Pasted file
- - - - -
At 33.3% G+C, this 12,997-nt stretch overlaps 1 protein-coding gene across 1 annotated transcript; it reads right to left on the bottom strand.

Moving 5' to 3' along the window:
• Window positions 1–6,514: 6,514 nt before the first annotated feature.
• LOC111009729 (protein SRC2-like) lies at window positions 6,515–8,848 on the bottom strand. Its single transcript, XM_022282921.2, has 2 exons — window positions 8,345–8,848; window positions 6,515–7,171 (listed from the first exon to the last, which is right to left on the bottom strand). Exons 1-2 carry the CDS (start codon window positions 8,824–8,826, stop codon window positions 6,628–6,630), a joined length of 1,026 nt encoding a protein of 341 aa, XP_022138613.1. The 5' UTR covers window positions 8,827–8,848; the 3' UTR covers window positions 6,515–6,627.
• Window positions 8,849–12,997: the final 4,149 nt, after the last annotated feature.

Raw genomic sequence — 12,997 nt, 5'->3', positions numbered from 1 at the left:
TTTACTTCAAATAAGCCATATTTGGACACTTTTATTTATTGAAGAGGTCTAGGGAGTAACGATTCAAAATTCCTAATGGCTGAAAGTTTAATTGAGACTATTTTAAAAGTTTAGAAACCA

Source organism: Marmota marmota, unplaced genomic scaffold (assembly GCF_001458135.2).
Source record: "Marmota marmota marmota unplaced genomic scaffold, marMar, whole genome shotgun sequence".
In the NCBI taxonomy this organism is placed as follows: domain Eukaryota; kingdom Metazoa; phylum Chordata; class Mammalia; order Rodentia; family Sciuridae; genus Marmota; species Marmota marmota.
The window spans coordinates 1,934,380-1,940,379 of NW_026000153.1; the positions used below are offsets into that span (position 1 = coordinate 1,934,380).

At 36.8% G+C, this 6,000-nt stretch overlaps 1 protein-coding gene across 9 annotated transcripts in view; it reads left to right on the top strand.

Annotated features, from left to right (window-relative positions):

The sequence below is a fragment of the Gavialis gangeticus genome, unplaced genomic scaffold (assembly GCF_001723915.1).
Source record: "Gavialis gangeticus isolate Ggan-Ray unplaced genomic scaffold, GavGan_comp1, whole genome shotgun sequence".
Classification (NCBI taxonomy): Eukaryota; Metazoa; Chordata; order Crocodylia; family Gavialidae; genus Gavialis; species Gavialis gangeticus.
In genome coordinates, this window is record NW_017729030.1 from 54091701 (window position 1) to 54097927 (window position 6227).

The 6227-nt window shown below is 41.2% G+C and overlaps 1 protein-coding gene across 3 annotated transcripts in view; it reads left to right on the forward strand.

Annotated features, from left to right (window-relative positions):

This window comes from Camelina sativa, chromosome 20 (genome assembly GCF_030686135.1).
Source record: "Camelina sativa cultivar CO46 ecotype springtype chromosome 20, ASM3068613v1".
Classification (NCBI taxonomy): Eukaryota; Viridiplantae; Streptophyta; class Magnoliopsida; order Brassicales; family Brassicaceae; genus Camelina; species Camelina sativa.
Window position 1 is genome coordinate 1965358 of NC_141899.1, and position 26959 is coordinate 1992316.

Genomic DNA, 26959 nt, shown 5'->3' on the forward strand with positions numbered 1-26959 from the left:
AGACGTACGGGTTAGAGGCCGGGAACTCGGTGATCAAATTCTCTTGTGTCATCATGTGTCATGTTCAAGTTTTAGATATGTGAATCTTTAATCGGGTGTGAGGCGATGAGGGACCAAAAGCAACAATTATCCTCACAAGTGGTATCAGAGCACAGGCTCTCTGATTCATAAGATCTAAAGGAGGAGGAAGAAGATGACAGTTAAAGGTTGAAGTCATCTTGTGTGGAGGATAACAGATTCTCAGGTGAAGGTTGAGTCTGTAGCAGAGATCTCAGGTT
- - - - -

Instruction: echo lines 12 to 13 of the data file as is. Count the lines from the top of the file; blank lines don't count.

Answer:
At 36.8% G+C, this 6,000-nt stretch overlaps 1 protein-coding gene across 9 annotated transcripts in view; it reads left to right on the top strand.

Annotated features, from left to right (window-relative positions):